Want to get along better with every single person in your life? Then AVOID these 7 Mindsets that create STRESS and HAVOC in relationships!
Our mind is a thought factory producing thoughts 24/7—sometimes up to 80,000 thoughts a day. We usually accept them as true and don’t take time to examine them but often they lie to us!
We’d all be much happier and get along much better if we took time to become aware of, examine and question our thoughts!
Look at the list of typical thoughts that harm relationships and ask yourself if any of these are true for you.
Sometimes we get stuck in the way we think and then withdraw, attack or give up.
Ask yourself, “Is there a different way to think about this?”
You label the other person, leading you to believe that he or she can never change: “He’s passive-aggressive”; “She’s psycho.”
Rather than label them, you can look for “variability” in their behavior. “Sometimes he/she withdraws and sometimes he/she interacts with me.” I’ll try to ask/notice/figure out what leads to the withdrawal.
You forecast the future and predict that things will never get better, leaving you feeling helpless and hopeless:
“He’ll never change”; “I’ll always be unhappy in this relationship.”
Instead, focus on specific things that you can say or do to help the relationship—focus on solutions.
Look back at positive experiences that you’ve had together to challenge your idea that nothing will improve.
You can also play a little game called “Catch Them Being Good.” Just list every positive you can find and notice, no matter how small. You might be surprised at all the positives you can find — if you let yourself.
You interpret their motivations as hostile or selfish on the basis of very little evidence: “You don’t care how I feel”; “You’re saying that because you’re trying to get back at me.”
Rather than engaging in mind-reading, you can ask them what they meant or how they are feeling.
Sometimes it’s beneficial to give them the benefit of the doubt: “They simply need some time to unwind” is a better interpretation than “they are being such a jerk.”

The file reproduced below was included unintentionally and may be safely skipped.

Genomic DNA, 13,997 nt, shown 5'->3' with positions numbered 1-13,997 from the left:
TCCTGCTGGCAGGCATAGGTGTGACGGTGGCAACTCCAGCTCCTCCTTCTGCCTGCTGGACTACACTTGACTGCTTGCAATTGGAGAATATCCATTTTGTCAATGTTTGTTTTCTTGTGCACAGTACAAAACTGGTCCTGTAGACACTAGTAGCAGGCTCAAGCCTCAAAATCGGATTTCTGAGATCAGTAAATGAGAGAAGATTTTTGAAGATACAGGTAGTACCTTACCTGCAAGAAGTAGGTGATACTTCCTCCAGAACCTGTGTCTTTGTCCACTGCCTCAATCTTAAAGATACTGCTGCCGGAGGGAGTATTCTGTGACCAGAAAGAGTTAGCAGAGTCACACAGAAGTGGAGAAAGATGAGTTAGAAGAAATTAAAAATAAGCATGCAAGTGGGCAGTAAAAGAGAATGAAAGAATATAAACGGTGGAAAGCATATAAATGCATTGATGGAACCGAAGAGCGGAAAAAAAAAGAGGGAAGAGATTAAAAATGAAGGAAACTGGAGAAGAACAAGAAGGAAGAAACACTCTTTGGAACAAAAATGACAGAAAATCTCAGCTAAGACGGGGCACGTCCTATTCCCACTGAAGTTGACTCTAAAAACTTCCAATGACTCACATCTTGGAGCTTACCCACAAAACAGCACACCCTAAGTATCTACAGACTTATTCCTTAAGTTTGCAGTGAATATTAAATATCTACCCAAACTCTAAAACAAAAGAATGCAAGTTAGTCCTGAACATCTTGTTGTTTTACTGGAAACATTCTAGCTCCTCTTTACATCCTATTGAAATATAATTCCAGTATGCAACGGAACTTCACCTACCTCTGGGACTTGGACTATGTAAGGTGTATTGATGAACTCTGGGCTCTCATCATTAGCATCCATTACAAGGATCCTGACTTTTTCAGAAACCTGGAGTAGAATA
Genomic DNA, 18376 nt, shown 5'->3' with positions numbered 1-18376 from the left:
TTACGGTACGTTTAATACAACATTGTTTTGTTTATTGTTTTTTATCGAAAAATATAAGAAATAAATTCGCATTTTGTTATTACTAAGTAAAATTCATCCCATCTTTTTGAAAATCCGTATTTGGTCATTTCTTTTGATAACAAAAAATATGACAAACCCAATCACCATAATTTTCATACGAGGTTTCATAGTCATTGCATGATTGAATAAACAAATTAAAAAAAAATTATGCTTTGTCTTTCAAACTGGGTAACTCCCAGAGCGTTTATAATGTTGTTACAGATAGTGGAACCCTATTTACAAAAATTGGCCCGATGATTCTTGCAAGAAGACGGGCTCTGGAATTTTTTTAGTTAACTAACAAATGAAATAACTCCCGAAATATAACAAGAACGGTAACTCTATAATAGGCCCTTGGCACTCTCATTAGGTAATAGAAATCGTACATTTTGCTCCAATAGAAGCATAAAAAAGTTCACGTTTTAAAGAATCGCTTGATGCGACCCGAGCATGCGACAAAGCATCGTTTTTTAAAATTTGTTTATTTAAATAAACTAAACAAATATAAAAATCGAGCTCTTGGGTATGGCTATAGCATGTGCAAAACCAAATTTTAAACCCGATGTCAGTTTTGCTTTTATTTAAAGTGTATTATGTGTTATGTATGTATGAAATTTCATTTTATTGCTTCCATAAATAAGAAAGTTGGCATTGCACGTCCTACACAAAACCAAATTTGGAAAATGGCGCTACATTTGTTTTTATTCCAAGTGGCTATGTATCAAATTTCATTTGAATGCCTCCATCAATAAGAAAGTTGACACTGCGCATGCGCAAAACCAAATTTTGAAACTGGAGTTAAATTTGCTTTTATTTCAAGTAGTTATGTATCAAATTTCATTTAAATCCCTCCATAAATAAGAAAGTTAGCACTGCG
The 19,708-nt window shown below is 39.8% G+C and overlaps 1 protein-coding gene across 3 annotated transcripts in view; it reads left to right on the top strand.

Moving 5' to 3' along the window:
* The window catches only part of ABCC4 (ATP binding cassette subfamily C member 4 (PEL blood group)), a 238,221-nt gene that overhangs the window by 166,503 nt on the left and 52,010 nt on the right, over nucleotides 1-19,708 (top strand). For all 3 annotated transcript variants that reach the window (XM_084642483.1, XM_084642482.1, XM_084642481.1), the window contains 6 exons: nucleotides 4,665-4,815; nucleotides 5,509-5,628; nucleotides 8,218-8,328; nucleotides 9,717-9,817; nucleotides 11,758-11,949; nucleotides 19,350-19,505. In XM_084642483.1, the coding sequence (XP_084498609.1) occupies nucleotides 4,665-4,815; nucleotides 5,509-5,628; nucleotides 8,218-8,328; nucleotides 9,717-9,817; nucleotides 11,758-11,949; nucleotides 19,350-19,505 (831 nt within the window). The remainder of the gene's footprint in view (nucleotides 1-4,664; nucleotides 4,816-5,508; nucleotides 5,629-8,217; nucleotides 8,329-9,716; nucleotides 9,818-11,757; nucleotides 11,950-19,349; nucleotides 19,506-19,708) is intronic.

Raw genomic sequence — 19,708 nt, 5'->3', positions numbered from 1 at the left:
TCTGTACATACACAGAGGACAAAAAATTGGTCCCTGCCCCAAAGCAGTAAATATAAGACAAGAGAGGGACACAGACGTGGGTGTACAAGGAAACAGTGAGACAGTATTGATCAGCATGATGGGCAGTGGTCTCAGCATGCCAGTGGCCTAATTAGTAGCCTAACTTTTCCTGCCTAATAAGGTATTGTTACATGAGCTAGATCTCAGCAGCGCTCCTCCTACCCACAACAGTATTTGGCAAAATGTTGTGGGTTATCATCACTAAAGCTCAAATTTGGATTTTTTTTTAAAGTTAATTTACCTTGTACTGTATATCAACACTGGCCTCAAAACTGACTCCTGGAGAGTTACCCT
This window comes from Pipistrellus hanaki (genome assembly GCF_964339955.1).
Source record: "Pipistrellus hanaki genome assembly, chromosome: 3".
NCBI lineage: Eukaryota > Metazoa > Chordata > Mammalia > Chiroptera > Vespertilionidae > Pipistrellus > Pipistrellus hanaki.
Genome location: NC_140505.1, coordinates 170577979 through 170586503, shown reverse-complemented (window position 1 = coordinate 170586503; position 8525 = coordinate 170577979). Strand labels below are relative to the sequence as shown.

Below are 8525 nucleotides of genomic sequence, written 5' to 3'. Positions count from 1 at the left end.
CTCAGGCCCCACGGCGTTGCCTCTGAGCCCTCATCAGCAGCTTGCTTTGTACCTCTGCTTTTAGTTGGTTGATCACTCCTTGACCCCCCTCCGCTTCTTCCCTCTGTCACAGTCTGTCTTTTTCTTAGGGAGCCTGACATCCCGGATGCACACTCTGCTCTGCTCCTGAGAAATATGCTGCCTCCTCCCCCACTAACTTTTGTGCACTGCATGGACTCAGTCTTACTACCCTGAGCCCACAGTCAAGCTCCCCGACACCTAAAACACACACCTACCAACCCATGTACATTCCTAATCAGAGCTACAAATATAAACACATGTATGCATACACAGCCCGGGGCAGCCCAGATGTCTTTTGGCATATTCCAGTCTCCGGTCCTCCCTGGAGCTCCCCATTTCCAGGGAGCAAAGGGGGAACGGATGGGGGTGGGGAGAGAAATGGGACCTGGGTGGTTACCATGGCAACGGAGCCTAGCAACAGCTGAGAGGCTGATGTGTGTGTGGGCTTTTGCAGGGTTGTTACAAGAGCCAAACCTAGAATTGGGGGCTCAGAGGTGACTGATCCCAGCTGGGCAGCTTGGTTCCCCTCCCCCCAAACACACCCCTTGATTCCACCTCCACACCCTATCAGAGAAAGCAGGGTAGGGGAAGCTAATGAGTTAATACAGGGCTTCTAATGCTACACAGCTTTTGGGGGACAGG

You treat conflict or problems as if they indicate that the world has ended.
“I can’t stand her nagging”; “It’s absolutely awful!”
A better way of looking at this is that all relationships face problems — some of them quite upsetting.
Rather than look at an obstacle or a problem as “terrible,” you might validate that it is difficult for both of you but that it is also an opportunity to learn new skills in communicating and interacting.
Problems can be learning experiences and can provide some new ways to grow.
You attribute other people’s moods and behavior to something about yourself, or you take all the blame for the problems:
“He’s in a bad mood because of me”; “I must have done something wrong.”
Phyllis was doing a lot of personalizing, thinking that Ralph wanted to be alone because he found her boring. But really Ralph was so burned out at the end of the day that he needed a little while to cool down. It wasn’t about Phyllis; it was about Ralph’s day.
Try not to take it personal.
Discounting the Positive
You may recognize the positive things in your relationship but disregard them: “That’s what a wife or husband should do”; “Well, so what that he did that? He/she should!”; “These are trivial things that you’re talking about.” (this same concept can be applied to co-workers, friends and relatives)
Every positive should be counted — it’s the only way to build up good will. In fact, if you start counting the positives rather than discounting them, they will no longer seem trivial.
Sam learned that focusing on the positive made a big difference in how he felt in all of his relationships. As he began keeping track of other people’s positives, it helped him recognize that an occasional negative — was outweighed by the many good things in the relationship.
You have a list of “commandments” about your relationship and condemn yourself or the other person for not living up to them.
“They should know what I want without my asking.”
“They should do it my way.”
“They shouldn’t make me so upset.”
“We shouldn’t have to work at it, getting along should come naturally.”
“I shouldn’t have to wait for change; it should come immediately.”
“They should accept me just the way I am.”
The more shoulds you have for your relationships, the more unhappy you will be.
Rather than talk about the way things “should” be, try to replace your shoulds with “could we try.” “Shoulding” isn’t helpful but you can make progress by acting differently and communicating in a caring way.
Take time to notice if any of these “mindsets” are affecting your
relationships and make an effort to become
consciously aware of how you can change them.
When you can change your mindset for the positive, you will see positive changes in your relationships!